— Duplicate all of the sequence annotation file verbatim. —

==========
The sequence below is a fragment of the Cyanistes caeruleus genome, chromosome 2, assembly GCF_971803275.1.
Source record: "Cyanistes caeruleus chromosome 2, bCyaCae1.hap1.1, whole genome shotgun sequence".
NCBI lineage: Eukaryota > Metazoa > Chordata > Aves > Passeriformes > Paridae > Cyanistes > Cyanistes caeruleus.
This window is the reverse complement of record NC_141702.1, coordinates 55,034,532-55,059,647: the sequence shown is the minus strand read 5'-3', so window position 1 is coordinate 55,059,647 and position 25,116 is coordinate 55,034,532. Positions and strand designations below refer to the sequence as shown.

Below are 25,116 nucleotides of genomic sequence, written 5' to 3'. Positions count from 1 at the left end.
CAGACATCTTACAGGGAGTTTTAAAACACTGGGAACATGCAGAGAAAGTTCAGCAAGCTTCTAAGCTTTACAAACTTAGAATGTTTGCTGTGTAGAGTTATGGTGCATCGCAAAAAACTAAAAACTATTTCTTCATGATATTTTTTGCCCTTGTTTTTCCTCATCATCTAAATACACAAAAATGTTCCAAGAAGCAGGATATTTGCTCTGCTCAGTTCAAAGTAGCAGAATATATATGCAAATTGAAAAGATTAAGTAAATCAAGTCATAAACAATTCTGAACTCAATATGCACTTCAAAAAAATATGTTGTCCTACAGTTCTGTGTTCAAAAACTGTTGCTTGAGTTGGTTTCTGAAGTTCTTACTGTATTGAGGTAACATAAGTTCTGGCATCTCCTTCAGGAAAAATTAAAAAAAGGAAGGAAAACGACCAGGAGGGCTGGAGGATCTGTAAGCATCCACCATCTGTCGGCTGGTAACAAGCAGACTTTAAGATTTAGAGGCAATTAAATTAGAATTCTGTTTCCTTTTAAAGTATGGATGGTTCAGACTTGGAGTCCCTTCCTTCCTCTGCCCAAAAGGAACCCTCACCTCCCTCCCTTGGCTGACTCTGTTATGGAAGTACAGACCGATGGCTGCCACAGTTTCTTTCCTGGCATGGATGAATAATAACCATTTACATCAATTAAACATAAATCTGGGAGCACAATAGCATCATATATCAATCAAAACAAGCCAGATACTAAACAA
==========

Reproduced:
The sequence below is a fragment of the Cyanistes caeruleus genome, chromosome 2, assembly GCF_971803275.1.
Source record: "Cyanistes caeruleus chromosome 2, bCyaCae1.hap1.1, whole genome shotgun sequence".
NCBI lineage: Eukaryota > Metazoa > Chordata > Aves > Passeriformes > Paridae > Cyanistes > Cyanistes caeruleus.
This window is the reverse complement of record NC_141702.1, coordinates 55,034,532-55,059,647: the sequence shown is the minus strand read 5'-3', so window position 1 is coordinate 55,059,647 and position 25,116 is coordinate 55,034,532. Positions and strand designations below refer to the sequence as shown.

Below are 25,116 nucleotides of genomic sequence, written 5' to 3'. Positions count from 1 at the left end.
CAGACATCTTACAGGGAGTTTTAAAACACTGGGAACATGCAGAGAAAGTTCAGCAAGCTTCTAAGCTTTACAAACTTAGAATGTTTGCTGTGTAGAGTTATGGTGCATCGCAAAAAACTAAAAACTATTTCTTCATGATATTTTTTGCCCTTGTTTTTCCTCATCATCTAAATACACAAAAATGTTCCAAGAAGCAGGATATTTGCTCTGCTCAGTTCAAAGTAGCAGAATATATATGCAAATTGAAAAGATTAAGTAAATCAAGTCATAAACAATTCTGAACTCAATATGCACTTCAAAAAAATATGTTGTCCTACAGTTCTGTGTTCAAAAACTGTTGCTTGAGTTGGTTTCTGAAGTTCTTACTGTATTGAGGTAACATAAGTTCTGGCATCTCCTTCAGGAAAAATTAAAAAAAGGAAGGAAAACGACCAGGAGGGCTGGAGGATCTGTAAGCATCCACCATCTGTCGGCTGGTAACAAGCAGACTTTAAGATTTAGAGGCAATTAAATTAGAATTCTGTTTCCTTTTAAAGTATGGATGGTTCAGACTTGGAGTCCCTTCCTTCCTCTGCCCAAAAGGAACCCTCACCTCCCTCCCTTGGCTGACTCTGTTATGGAAGTACAGACCGATGGCTGCCACAGTTTCTTTCCTGGCATGGATGAATAATAACCATTTACATCAATTAAACATAAATCTGGGAGCACAATAGCATCATATATCAATCAAAACAAGCCAGATACTAAACAA